Imagine a 2D version of Call of Duty’s Search and Destroy game mode – two teams of four, one defending while the other tries to plant a bomb. But, in this case, rather than soldiers, both teams are made up of backflipping murderdroids. That is Cobalt WASD. This keyboard-loving spin-off is a multiplayer-only experience that is all about shooting the heads off enemy robots and looking as cool as possible when you do it. It was built on a PC, for PC, and has you playing as sentient PCs.
Never played the game this one is based on? Read our impressions of Cobalt right here.
Yes, this is a game that is absolutely built to play on the electronic obelisk tucked under your desk. You can tell it is fine tuned for mouse and keyboard from the start as movement feels slick and aiming is sharp. It’s a good job too, as positioning and movement are key, being essential to grasp the basic rhythm of every battle but also the nuances that give you the edge in higher-skill matches.
All matches begin with a visit to the shop, where you buy weapons, armour, and vehicles. Then it is time to flip, jump, and tumble into action across a variety of multi-layered maps. After each round – when one side is all dead or the bomb has gone boom – it is back to the shop again to load up with a bigger, meaner, more stupid arsenal. You earn cash by killing, and you get to keep your accrued weapons if you don’t die, your capabilities growing with each victory.
That basic loop along with the inventive sci-fi that distinguishes the weapons means there are countless tactical options to experiment with in Cobalt WASD. You can get rocket launchers that teleport you to the location of impact, grenades that slow the flow of time, energy shields, rocket packs, holographic boxes that shield you from incoming blasts, jet boosters, automatic rocket launchers, and more. When it heats up, it is carnage to see eight players flipping around like acrobats, firing all around them and pinging off robo-helmets with well-placed shots.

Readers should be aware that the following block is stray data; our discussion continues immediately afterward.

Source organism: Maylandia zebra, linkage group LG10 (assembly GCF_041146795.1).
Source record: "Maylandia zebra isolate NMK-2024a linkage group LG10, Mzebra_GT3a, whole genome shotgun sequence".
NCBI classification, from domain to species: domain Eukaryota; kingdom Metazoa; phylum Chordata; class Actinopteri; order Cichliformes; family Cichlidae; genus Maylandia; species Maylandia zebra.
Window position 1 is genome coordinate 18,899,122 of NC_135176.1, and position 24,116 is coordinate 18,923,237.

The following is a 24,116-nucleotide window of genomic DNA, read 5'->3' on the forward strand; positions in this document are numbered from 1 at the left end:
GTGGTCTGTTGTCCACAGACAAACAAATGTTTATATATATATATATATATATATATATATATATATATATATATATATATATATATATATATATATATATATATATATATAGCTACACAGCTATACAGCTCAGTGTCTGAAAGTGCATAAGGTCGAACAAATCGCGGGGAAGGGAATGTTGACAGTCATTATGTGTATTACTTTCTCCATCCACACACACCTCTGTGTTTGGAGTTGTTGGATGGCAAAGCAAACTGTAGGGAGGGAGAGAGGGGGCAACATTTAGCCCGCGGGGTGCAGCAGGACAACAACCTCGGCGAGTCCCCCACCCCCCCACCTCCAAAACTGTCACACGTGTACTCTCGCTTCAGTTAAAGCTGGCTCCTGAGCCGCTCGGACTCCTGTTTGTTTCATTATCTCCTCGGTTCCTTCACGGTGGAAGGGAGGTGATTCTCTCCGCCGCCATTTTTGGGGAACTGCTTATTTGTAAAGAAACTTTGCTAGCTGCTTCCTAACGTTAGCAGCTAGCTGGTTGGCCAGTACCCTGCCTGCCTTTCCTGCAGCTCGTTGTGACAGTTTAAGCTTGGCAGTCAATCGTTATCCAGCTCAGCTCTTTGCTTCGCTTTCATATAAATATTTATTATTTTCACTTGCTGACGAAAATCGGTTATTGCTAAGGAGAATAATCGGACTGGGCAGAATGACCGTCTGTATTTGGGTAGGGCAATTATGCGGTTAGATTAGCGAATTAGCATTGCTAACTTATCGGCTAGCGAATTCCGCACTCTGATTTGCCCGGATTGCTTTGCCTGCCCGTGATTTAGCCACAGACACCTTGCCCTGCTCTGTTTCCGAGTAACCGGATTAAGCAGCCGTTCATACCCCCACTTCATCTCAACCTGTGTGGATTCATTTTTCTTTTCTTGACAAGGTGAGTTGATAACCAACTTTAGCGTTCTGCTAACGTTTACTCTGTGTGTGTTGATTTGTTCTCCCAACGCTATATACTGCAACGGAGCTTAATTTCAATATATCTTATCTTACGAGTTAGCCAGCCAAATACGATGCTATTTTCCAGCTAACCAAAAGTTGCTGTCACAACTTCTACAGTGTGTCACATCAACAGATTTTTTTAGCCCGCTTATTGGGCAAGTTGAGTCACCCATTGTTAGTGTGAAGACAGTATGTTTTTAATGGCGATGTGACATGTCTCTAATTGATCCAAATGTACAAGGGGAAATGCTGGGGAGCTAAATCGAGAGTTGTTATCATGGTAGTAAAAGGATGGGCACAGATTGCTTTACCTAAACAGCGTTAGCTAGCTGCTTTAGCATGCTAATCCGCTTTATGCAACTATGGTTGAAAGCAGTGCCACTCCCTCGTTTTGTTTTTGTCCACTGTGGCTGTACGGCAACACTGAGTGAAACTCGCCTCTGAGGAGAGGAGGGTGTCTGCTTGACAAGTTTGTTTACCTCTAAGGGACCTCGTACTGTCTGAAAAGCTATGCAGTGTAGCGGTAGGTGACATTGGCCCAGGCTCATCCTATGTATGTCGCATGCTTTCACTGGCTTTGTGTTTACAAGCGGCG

At first, it can get a bit confusing under fire because there is so much going on, but the chaos is almost beautiful once you learn to parse it. After a few warm-up games you will be shooting enemy rockets out of the air, triggering a time-manipulation field so you can Matrix-dodge through a hail of bullets before boshing someone with a sword, or hovering over the battlefield and raining down justice like some platinum-clad Pharah.
Cobalt WASD only gets more fun when you jump into the fray with a couple of friends, it being almost like a hyperactive take on Team17’s Worms – especially when you are using a grappling hook to swing above an enemy and drop a stick of dynamite straight onto their head. While not as strong as the single-player campaign of the original Cobalt, with its immersive sim-style freedom and inventiveness, this spin-off is one of those games I can see myself sticking on for 20 minutes of fun during my lunch break, only to be shaken out the zone by my editor loudly asking why I am still engaged in balletic robo-murder two hours later.